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Delaware residents to receive tax rebate payments

With the signing of a House bill, Delaware residents will be receiving direct payments to combat inflation, Gov. John Carney said.

The governor signed House Bill 360 which will send $300 payments to Delaware taxpayers and adults to address rising costs for gasoline and groceries through the 2022 Delaware Relief Rebate Program. The program is estimated to return $230 million to taxpayers.

The bipartisan tax rebate will provide $600 for married couples. Payments are expected to be delivered at the end of May for those who have already filed 2020 personal income tax returns.

“Delaware families are dealing with higher costs at the grocery store and the gas pump,” Carney said in the release. “Every taxpayer I’ve ever talked to expects us to manage their money in a way that’s responsible and sustainable over the long term. These direct payments to Delaware families are part of a broader, responsible budget proposal that will invest in education, our economy, and Delaware communities, and increase our reserves to prepare our state for the future.”

According to the fiscal note attached to the bill, the cost for the Department of Finance to create a process to identify, verify, and provide payments is estimated to run between $2 million to $3 million. Costs for the program are call center operations, preparing and sending payments, postage, and programming.

For those resident individual income taxpayers who timely filed a calendar year 2020 personal income tax return, they will receive a one-time payment of $300 during fiscal year 2022. The Department of Finance estimates that 621,600 residents filed a return in 2020.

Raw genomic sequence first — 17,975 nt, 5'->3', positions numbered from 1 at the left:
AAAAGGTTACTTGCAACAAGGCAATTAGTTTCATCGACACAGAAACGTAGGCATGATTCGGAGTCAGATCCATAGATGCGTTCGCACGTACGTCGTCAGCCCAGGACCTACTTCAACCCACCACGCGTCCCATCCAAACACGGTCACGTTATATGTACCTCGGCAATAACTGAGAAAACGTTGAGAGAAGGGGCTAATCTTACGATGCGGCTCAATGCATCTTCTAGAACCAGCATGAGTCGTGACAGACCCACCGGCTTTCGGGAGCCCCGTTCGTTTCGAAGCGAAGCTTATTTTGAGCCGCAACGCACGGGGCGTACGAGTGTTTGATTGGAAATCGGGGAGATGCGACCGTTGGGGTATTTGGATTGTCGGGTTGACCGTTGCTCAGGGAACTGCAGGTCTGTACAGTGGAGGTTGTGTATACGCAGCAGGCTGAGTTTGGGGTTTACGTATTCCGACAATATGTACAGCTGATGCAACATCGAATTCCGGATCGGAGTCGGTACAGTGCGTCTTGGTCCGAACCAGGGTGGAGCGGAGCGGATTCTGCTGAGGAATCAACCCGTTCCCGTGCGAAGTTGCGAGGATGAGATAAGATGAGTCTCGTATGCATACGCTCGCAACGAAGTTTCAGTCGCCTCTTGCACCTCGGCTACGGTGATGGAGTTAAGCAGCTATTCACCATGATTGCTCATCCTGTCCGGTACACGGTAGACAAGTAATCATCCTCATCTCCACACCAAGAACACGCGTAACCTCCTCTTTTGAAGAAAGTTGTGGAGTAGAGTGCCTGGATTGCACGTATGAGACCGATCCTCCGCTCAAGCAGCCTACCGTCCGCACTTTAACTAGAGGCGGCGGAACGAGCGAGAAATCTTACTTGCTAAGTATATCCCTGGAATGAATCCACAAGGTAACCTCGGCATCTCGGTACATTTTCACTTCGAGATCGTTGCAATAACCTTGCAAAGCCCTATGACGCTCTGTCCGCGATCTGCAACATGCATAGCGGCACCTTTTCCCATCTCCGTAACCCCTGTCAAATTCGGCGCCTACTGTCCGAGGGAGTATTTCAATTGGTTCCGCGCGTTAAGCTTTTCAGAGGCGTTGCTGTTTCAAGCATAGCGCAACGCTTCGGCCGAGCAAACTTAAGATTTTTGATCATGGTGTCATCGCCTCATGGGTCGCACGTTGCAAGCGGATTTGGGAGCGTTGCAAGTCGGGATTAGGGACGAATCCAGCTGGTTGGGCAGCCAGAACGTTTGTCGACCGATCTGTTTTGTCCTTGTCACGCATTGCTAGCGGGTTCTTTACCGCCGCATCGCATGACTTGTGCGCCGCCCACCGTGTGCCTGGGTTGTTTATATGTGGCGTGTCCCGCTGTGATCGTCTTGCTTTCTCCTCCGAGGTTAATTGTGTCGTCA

The act also requires the Department of Finance to establish a process to identify, verify and provide a payment of $300 to those resident adults who did not file a calendar year 2020 personal income tax return. The Delaware Population Consortium estimates an additional 168,249 adults will be eligible to receive a payment, assuming the payments will be processed in fiscal year 2023.

The costs for the program, according to the note, will be funded through a special fund revenue realized through the collection of delinquent taxes that are authorized to be retained by the Department of Finance.

The general fund revenue loss for fiscal year 2022 is estimated at $186.5 million. In fiscal year 2023, a required appropriation of $50.5 million is necessary to fund the program.

Senate Majority Leader Bryan Townsend, D-Newark, said this is an example of how state leadership has stepped up throughout the pandemic to help residents weather the economic impact of rising prices amid the COVID-19 pandemic.

“We voted to raise the minimum wage, exempted Delawareans and local businesses from state unemployment taxes, increased access to primary care and, passed legislation to create a paid family and medical leave insurance program in the First State,” Townsend said in the release. “Now, we are putting money back in the hands of taxpayers at a time when they are facing higher costs for groceries, fuel and other household bills.”

For more information about the program, go to

This article was originally posted on Delaware residents to receive tax rebate payments

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